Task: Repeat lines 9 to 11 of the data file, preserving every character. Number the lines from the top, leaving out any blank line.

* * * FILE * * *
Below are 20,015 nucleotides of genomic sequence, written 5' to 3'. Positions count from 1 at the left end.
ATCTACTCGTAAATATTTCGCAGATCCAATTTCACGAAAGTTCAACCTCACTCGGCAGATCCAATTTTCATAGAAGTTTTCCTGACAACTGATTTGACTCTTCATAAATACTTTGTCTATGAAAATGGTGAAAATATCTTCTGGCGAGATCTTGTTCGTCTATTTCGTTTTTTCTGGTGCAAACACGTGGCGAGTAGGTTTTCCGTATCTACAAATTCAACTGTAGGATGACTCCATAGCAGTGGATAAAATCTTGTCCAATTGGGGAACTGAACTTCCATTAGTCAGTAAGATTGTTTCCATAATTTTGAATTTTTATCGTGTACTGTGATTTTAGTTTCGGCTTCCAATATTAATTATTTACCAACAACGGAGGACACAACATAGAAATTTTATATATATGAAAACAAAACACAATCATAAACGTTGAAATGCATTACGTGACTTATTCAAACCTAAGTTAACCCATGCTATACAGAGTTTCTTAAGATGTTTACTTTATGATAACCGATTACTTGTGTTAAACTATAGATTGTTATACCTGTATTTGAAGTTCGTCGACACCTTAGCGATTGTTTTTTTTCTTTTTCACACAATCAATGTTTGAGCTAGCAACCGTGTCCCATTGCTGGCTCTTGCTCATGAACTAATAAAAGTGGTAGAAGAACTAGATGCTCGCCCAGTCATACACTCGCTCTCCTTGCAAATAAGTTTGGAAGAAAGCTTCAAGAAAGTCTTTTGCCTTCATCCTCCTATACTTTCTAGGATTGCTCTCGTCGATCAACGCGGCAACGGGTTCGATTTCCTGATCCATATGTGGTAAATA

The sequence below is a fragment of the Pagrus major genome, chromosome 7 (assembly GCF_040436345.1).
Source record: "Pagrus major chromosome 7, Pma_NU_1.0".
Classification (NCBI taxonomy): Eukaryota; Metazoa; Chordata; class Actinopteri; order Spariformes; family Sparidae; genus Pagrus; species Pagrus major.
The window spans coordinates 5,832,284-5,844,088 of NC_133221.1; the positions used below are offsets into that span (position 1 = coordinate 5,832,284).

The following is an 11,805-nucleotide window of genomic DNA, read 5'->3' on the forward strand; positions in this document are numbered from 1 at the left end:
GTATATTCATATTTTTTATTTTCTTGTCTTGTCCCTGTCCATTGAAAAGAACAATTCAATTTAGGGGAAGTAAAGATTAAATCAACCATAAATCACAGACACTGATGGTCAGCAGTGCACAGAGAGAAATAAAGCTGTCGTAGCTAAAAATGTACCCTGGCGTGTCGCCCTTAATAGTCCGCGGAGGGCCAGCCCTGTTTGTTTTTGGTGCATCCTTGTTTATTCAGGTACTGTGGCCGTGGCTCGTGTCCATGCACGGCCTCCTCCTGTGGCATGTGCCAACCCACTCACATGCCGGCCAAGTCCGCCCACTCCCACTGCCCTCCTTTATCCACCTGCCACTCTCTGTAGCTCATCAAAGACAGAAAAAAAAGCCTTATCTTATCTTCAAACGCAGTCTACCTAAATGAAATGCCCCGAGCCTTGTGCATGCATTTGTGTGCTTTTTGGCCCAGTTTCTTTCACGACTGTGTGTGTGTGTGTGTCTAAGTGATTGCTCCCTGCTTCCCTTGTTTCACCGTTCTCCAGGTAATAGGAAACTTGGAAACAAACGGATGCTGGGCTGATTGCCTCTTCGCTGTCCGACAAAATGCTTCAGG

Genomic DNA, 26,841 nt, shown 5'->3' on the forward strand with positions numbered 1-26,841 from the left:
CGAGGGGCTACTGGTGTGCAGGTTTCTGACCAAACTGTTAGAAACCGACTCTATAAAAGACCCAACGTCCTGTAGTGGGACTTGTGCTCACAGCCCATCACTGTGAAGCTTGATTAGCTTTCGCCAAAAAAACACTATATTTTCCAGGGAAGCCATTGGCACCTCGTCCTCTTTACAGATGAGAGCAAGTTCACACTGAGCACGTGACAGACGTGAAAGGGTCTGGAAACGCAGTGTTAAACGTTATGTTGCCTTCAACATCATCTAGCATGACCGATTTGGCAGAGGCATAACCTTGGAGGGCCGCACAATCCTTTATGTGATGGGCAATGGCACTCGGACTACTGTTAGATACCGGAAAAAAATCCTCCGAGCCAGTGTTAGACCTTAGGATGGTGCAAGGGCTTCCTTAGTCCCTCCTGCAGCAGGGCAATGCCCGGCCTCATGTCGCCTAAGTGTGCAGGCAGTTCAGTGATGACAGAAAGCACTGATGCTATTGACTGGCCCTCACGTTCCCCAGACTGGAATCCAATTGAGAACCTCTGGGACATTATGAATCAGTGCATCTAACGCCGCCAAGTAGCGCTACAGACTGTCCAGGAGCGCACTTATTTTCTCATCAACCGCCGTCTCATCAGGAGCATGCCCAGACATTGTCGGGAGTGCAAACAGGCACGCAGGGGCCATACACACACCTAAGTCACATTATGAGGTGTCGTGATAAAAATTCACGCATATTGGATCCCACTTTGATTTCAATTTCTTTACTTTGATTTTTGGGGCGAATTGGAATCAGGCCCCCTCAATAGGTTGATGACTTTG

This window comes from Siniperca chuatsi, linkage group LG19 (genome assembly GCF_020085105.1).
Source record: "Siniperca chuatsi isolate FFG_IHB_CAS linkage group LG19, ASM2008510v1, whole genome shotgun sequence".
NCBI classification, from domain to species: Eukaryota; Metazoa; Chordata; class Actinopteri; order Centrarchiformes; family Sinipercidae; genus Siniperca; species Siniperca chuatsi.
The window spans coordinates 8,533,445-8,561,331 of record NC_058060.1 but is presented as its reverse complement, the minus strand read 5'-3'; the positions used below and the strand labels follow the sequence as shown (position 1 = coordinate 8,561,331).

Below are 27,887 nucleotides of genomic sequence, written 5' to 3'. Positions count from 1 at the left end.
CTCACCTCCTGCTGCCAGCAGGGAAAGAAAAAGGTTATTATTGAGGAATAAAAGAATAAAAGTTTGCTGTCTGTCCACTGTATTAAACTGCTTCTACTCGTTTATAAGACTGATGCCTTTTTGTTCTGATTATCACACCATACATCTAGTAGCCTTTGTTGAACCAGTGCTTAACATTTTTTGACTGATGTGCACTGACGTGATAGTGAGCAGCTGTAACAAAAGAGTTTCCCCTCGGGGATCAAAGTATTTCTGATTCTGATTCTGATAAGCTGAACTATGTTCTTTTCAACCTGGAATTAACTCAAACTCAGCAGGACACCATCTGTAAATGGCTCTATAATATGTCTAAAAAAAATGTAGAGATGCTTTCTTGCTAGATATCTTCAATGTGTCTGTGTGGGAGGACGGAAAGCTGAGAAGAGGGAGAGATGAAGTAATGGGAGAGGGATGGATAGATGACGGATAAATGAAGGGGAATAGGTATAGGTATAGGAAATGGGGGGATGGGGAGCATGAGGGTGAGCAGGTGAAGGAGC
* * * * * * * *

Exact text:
Genomic DNA, 26,841 nt, shown 5'->3' on the forward strand with positions numbered 1-26,841 from the left:
CGAGGGGCTACTGGTGTGCAGGTTTCTGACCAAACTGTTAGAAACCGACTCTATAAAAGACCCAACGTCCTGTAGTGGGACTTGTGCTCACAGCCCATCACTGTGAAGCTTGATTAGCTTTCGCCAAAAAAACACTATATTTTCCAGGGAAGCCATTGGCACCTCGTCCTCTTTACAGATGAGAGCAAGTTCACACTGAGCACGTGACAGACGTGAAAGGGTCTGGAAACGCAGTGTTAAACGTTATGTTGCCTTCAACATCATCTAGCATGACCGATTTGGCAGAGGCATAACCTTGGAGGGCCGCACAATCCTTTATGTGATGGGCAATGGCACTCGGACTACTGTTAGATACCGGAAAAAAATCCTCCGAGCCAGTGTTAGACCTTAGGATGGTGCAAGGGCTTCCTTAGTCCCTCCTGCAGCAGGGCAATGCCCGGCCTCATGTCGCCTAAGTGTGCAGGCAGTTCAGTGATGACAGAAAGCACTGATGCTATTGACTGGCCCTCACGTTCCCCAGACTGGAATCCAATTGAGAACCTCTGGGACATTATGAATCAGTGCATCTAACGCCGCCAAGTAGCGCTACAGACTGTCCAGGAGCGCACTTATTTTCTCATCAACCGCCGTCTCATCAGGAGCATGCCCAGACATTGTCGGGAGTGCAAACAGGCACGCAGGGGCCATACACACACCTAAGTCACATTATGAGGTGTCGTGATAAAAATTCACGCATATTGGATCCCACTTTGATTTCAATTTCTTTACTTTGATTTTTGGGGCGAATTGGAATCAGGCCCCCTCAATAGGTTGATGACTTTG

This window comes from Siniperca chuatsi, linkage group LG19 (genome assembly GCF_020085105.1).